All in all, I am really happy with my purchase.  It does what I need it do, and even a little more.

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Gear Review: Outward Hound Dog Backpack

In the summer of 2008, Pico had his first trip to the Adirondacks.  We made a stop in Piseco Lake, and did a couple of warm-up hikes in the southern Adirondacks.  At the end of July, we hiked into Jockeybush Lake.  According to my trail log, “there is an easy way to cross the outlet across two logs.”

I remember this crossing well (but still had to look it up in my log book), because as we were walking across, with Pico in front of me, he decided that he just didn’t want to go on the logs any more.  He stepped off to the left onto what must have looked like solid ground to him, but was in actuality a field of lily pads.  As the scrawny wet dog looked up at me with that pitiful and helpless (and honestly, pathetic) look that he gets, I grabbed the handle on the back of his pack and lifted him right back onto the logs.

The Outward Hound Dog Backpack was one of the first things I bought when Pico pounced into my life, and it is the most durable thing I have ever bought for him.  He has carried it hundreds of miles, sometimes through snow, streams and mud, often filled with food and water, and he loves the thing.  Nothing makes Pico better behaved than when I start packing his bag, because then he knows we’re heading out.

The handle on the back has come in handy numerous times, mainly while lifting him out of the water and up rock faces.  I have used it to hold onto him during countless stream crossings as well.  Plus, the large clips make it easy to put on and take off, but Pico has never once been able to work it off.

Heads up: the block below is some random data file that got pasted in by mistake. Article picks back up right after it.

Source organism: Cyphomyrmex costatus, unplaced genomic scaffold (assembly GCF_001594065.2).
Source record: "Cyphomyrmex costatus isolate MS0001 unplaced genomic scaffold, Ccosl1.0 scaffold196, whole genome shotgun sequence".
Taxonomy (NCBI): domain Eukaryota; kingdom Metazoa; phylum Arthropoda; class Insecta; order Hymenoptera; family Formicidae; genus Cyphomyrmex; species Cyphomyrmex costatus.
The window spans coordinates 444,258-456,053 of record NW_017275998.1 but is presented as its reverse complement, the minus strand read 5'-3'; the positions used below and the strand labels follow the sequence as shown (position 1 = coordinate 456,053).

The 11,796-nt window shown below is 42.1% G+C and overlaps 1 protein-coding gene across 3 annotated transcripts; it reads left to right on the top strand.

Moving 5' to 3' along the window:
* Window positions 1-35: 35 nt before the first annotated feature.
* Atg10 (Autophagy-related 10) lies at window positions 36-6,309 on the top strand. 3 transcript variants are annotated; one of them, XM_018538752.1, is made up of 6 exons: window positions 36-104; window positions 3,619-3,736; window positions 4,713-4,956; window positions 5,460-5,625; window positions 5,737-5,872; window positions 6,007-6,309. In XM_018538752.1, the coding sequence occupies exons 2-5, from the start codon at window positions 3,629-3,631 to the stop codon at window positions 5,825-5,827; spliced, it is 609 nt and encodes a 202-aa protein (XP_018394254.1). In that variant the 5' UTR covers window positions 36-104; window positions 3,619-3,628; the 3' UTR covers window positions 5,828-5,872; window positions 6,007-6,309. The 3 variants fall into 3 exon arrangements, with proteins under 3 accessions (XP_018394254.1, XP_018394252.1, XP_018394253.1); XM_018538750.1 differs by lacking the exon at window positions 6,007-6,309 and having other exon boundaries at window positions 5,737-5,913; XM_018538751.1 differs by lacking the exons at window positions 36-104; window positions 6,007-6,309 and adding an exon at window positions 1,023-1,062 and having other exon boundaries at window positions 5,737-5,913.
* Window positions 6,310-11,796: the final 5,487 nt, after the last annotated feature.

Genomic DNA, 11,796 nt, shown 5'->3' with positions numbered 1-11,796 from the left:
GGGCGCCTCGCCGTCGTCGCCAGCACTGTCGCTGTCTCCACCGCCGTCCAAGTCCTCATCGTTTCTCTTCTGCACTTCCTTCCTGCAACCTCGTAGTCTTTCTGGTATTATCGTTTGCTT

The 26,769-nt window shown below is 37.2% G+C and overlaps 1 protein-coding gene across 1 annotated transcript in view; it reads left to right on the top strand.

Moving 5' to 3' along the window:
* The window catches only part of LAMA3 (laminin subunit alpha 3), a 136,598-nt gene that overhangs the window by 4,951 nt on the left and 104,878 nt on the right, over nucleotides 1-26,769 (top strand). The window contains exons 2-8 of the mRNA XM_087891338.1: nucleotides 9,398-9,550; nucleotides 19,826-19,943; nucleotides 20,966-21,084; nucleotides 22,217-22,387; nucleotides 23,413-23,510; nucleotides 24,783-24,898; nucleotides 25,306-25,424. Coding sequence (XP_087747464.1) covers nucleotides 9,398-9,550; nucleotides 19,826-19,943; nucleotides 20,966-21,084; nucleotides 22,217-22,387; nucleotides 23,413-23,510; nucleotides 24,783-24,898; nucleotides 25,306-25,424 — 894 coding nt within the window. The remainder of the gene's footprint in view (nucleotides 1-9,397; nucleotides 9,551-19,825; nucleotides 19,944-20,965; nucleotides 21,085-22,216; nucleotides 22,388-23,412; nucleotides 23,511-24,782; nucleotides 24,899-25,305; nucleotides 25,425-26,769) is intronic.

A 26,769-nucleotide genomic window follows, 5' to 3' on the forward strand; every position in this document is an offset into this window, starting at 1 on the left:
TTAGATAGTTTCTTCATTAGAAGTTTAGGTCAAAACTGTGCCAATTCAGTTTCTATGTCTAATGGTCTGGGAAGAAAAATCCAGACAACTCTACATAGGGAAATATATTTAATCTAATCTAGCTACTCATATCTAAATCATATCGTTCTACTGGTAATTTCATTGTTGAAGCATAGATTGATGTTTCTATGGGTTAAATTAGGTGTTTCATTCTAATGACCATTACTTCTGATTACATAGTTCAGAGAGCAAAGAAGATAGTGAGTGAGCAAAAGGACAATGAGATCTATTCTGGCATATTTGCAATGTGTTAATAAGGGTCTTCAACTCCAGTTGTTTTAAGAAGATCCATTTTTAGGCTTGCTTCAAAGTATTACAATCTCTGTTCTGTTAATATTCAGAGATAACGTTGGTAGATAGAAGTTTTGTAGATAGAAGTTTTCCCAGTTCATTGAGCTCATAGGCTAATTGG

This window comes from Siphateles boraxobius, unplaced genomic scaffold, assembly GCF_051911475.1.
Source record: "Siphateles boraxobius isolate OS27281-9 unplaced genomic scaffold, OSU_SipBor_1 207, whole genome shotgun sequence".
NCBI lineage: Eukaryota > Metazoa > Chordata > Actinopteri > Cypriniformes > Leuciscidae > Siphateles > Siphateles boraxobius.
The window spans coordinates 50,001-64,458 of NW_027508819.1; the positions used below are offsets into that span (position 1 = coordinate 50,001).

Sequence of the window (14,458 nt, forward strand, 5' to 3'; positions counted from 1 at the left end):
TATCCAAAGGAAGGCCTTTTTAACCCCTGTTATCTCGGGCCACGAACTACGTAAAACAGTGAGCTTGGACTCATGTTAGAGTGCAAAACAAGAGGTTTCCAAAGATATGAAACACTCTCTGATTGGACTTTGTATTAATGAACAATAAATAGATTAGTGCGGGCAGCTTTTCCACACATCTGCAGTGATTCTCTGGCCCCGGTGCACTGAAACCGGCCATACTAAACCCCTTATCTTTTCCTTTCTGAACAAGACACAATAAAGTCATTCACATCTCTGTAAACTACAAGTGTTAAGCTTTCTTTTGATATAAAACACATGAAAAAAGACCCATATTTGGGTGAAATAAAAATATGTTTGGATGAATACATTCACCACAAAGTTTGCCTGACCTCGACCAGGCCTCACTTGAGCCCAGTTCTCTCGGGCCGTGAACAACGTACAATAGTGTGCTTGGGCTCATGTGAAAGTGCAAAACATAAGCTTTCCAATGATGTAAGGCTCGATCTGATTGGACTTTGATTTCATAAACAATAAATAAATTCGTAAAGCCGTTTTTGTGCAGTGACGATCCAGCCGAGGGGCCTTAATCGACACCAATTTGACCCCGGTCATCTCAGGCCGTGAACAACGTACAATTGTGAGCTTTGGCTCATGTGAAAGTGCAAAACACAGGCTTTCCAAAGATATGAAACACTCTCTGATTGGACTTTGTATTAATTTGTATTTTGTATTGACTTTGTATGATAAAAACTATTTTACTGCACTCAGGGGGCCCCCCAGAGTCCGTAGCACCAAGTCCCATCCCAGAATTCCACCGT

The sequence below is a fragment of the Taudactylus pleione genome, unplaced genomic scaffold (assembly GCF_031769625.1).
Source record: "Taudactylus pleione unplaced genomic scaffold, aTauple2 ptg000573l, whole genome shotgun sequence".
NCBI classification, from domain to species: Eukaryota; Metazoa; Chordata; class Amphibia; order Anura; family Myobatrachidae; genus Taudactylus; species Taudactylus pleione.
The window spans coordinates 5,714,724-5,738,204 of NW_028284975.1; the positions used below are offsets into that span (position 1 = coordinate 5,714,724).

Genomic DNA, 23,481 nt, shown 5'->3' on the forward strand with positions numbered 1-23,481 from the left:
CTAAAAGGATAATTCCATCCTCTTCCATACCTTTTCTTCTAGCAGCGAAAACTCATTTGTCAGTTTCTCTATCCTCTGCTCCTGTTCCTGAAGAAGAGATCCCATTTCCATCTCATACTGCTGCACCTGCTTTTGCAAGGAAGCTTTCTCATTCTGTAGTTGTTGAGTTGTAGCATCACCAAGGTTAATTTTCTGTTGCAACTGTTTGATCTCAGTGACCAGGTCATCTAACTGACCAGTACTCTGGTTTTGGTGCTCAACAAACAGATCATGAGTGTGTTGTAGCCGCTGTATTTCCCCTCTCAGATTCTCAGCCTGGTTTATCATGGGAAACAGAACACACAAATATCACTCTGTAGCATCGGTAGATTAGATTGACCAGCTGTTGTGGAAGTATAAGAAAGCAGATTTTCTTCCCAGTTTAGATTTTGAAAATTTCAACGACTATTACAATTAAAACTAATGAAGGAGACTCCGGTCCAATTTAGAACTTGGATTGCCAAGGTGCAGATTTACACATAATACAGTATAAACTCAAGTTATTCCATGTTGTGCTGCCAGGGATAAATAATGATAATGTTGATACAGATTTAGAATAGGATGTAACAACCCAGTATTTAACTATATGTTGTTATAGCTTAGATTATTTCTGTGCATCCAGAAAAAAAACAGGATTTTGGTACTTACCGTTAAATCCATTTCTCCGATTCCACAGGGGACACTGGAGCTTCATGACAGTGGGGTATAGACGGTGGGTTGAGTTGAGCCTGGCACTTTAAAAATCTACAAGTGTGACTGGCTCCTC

There are two downsides to this pack however, especially if your dog is like Pico, and just can’t stay dry on hikes.  It is not waterproof.  Just be aware that anything you put in there will, in most likelihood, get wet.  The second is that you have to keep the two sides balanced.  Otherwise it starts to shift to one side or the other, and it seems to be pretty uncomfortable for the dog.

I use Pico’s pack to carry his food, bowl, an extra length of rope, as well as bags to clean up after him.  And the best part is that I put the full bags right back in his pack so that I don’t have to carry them!

I got the bag when we lived in Florida, and as training for our Adirondack hikes, I would fill two Nalgene bottles with water, put one in each side pocket, and have Pico carry that when we went for walks.  The first time I put the bag on him, this was the setup I used, and he initially hated it.  He kept walking into things and startling himself.  I decided to just start putting the bag on him while it was empty, then put small things in it to build up the weight a little bit at a time.  Now, I could put two bricks into the bag and he’d still be happy to go hiking.

Check out my Flickr Photostream to see pictures of Pico and his backpack…  He’s wearing it in pretty much every picture.